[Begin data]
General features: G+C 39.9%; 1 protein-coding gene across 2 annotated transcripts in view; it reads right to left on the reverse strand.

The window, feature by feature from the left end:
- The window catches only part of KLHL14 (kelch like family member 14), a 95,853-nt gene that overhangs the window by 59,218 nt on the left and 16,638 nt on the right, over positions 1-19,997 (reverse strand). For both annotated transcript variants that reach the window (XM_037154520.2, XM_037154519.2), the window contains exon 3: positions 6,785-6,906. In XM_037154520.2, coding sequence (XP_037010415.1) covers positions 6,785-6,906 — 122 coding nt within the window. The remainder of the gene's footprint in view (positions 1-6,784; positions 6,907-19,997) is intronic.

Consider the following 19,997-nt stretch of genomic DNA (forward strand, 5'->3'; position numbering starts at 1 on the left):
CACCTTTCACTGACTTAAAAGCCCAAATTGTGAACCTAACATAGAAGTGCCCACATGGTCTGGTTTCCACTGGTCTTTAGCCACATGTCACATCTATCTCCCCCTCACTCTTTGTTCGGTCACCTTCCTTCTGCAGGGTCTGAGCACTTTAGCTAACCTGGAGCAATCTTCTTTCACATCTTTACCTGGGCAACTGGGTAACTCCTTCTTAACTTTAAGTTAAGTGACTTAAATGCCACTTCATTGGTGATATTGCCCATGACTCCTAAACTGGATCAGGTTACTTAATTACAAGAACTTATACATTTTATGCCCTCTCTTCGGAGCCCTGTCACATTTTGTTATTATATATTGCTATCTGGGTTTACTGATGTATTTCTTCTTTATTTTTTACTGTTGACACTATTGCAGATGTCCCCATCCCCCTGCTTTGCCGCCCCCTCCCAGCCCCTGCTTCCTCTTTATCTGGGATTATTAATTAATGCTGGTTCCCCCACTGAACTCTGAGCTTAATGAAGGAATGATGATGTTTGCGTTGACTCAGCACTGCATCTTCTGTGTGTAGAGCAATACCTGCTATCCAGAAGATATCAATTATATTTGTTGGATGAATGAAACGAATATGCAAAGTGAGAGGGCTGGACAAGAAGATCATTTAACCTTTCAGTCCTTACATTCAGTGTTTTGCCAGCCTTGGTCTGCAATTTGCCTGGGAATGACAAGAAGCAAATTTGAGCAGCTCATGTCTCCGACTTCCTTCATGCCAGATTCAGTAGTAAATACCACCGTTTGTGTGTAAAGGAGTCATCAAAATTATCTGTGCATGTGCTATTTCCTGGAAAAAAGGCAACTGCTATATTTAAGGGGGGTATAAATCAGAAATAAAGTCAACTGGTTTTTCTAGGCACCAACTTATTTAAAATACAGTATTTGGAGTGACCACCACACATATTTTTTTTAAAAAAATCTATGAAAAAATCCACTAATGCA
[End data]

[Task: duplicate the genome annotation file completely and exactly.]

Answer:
General features: G+C 39.9%; 1 protein-coding gene across 2 annotated transcripts in view; it reads right to left on the reverse strand.

The window, feature by feature from the left end:
- The window catches only part of KLHL14 (kelch like family member 14), a 95,853-nt gene that overhangs the window by 59,218 nt on the left and 16,638 nt on the right, over positions 1-19,997 (reverse strand). For both annotated transcript variants that reach the window (XM_037154520.2, XM_037154519.2), the window contains exon 3: positions 6,785-6,906. In XM_037154520.2, coding sequence (XP_037010415.1) covers positions 6,785-6,906 — 122 coding nt within the window. The remainder of the gene's footprint in view (positions 1-6,784; positions 6,907-19,997) is intronic.

Consider the following 19,997-nt stretch of genomic DNA (forward strand, 5'->3'; position numbering starts at 1 on the left):
CACCTTTCACTGACTTAAAAGCCCAAATTGTGAACCTAACATAGAAGTGCCCACATGGTCTGGTTTCCACTGGTCTTTAGCCACATGTCACATCTATCTCCCCCTCACTCTTTGTTCGGTCACCTTCCTTCTGCAGGGTCTGAGCACTTTAGCTAACCTGGAGCAATCTTCTTTCACATCTTTACCTGGGCAACTGGGTAACTCCTTCTTAACTTTAAGTTAAGTGACTTAAATGCCACTTCATTGGTGATATTGCCCATGACTCCTAAACTGGATCAGGTTACTTAATTACAAGAACTTATACATTTTATGCCCTCTCTTCGGAGCCCTGTCACATTTTGTTATTATATATTGCTATCTGGGTTTACTGATGTATTTCTTCTTTATTTTTTACTGTTGACACTATTGCAGATGTCCCCATCCCCCTGCTTTGCCGCCCCCTCCCAGCCCCTGCTTCCTCTTTATCTGGGATTATTAATTAATGCTGGTTCCCCCACTGAACTCTGAGCTTAATGAAGGAATGATGATGTTTGCGTTGACTCAGCACTGCATCTTCTGTGTGTAGAGCAATACCTGCTATCCAGAAGATATCAATTATATTTGTTGGATGAATGAAACGAATATGCAAAGTGAGAGGGCTGGACAAGAAGATCATTTAACCTTTCAGTCCTTACATTCAGTGTTTTGCCAGCCTTGGTCTGCAATTTGCCTGGGAATGACAAGAAGCAAATTTGAGCAGCTCATGTCTCCGACTTCCTTCATGCCAGATTCAGTAGTAAATACCACCGTTTGTGTGTAAAGGAGTCATCAAAATTATCTGTGCATGTGCTATTTCCTGGAAAAAAGGCAACTGCTATATTTAAGGGGGGTATAAATCAGAAATAAAGTCAACTGGTTTTTCTAGGCACCAACTTATTTAAAATACAGTATTTGGAGTGACCACCACACATATTTTTTTTAAAAAAATCTATGAAAAAATCCACTAATGCA